tv [untitled] CSPAN June 4, 2009 11:30pm-12:00am EDT
to the physical and economic survival in light of today's command these states and businesses there is little margin for error in terms of the efficiencies applied how we respond to and recover from disasters. the ready communities partnership has seen the value of businesses large and small designating corporate crisis response office or to work hand-in-hand with government in preparation for and response and recovery to a crisis. ..
to thank our new fema administrator for his work in florida and express appreciation of the red cross for his support toward disaster preparedness in response in that state. for more than 125 years the red cross has provided relief to the victims of disasters, helped families prevent, prepare for and respond to emergencies. from single family, house fires and large-scale disasters like hurricanes to red cross workers to provide sustanon services to those in need. we shelter, we feed and provide critical supplies and emotional support to those impacted by disasters and communities across our country. our work relies heavily on generous contributions from the public including donations of time, money and blood. today airport preparations for
the upcoming hurricane season. and our organization on a local and national level operates on a cost and cycle and responding to disasters and preparing for the future. red cross rep. regularly participates in activities to build capacity to partner to plan, prepared, exercise and evaluate our capability is here this spring is a critical time of year for us because typically responding to tornadoes and floods in one part of the country what the same time preparing for potential demands of the upcoming hurricane season. to meet expected needs and material resources have been prepossession and 23 warehouses across the country for easy access and mobilization, we have completed a detailed assessment of our communications equipment inventory and verify their readiness of our nation wide disaster fleet. the national shelter system is ready and now contains shelter locations in capacity information for over 55,000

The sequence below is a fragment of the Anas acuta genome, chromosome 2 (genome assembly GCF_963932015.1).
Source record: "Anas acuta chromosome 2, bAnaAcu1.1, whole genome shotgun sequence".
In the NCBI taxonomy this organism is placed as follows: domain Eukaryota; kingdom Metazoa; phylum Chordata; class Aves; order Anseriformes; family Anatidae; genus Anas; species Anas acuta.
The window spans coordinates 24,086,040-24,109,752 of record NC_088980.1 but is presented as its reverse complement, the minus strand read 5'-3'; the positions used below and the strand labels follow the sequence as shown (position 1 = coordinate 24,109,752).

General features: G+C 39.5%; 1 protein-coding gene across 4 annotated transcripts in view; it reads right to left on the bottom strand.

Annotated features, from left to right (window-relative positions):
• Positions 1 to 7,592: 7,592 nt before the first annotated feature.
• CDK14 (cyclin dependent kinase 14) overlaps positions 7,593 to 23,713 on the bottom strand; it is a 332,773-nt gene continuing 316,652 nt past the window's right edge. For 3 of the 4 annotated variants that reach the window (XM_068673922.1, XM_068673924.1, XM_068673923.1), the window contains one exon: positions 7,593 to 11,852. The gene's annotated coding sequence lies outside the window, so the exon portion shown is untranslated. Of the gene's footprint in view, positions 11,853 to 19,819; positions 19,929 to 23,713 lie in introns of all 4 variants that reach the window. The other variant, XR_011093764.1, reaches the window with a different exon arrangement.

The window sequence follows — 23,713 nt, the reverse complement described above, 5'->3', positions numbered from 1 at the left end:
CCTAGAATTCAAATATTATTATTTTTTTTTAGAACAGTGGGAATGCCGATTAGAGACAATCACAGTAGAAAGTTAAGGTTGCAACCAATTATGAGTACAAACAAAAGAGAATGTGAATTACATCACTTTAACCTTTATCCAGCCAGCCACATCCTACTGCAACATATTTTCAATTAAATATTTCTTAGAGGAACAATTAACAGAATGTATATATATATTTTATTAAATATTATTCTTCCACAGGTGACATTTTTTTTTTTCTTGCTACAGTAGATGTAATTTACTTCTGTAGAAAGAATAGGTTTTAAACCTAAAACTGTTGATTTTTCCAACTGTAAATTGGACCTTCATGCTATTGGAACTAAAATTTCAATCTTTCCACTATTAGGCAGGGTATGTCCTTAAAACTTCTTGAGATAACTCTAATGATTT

buildings that could be potentially used as shelters across this country. the national shelter system is used for both planning and operational decisions and records all shelter openings and closings and overnight populations on a daily basis. we have made the national shelter system available to fema and the states free of charge. and it's also currently being used by 12 other national non-government partners. it is also a critical function that requires advance planning. while we focus on the use of local volunteers and when possible also have a bank chondria people trained and available to leave their communities to go to disasters, the number is now 90,000 which is a substantial increase from the 23,000 rehab available for hurricane katrina. this disaster workers are trained for specific jobs and we're now in the process of
evaluating the availability for disaster assignment of the next several months. since hurricane to tina has several action reports including one from the senate committee on homeland security and government affairs, the red cross is focused more on coordination with a federal state and local government with the support from fema, which currently bought full time to speak to representatives to 10 of the fema regional offices and we also have an additional staff working at the fema headquarters. i have also a task the staff members to work with a national disaster housing task force. during the last year we have been working with governments, state governments in improving planning. for example, the red cross in the state of louisiana working toward a single unified shelter in plan coming discussions continuing with the state department of social services and the governor's office of homeland security and emergency preparedness and the unusual logistics and sheltering for
people with critical shan's petition names. we recently participated in the state of florida major disaster exercise and with fema and tabletop exercise category four hurricane affecting savannah georgia. we also participated recently in a cabinet level exercise that tell the category three landfall in new york city. identifying new and strengthening existing partnerships continues to be a strong priority of my organization. on the local level chapters partner with local communities to my face and civic organizations and also stepped up efforts to assure that committed these two and one organizations hacker disaster information. it relied to a knowledge to ms. durden the good work that the united way has been doing in this area. in addition we cultivated, and strengthen partnerships from such diverse groups as hope
nationwide, the national association of colored people, the legal services corporation and the buddhist foundations. in addition we were close to the national association judicial interpreters, translators, the national rich will translation center, national council later, national disability rights work and save the children, and also worked with groups such as u.s. him in society. seeing that my time is short i will move on to say that this red cross is also in moral two in continuing to improve our disaster response and cost-effective way, the economic turndown in the post magnified by disasters at the same time that the donations to charitable organizations are decreasing. like many nonprofits that depend on the generosity of donors, we are faced with financial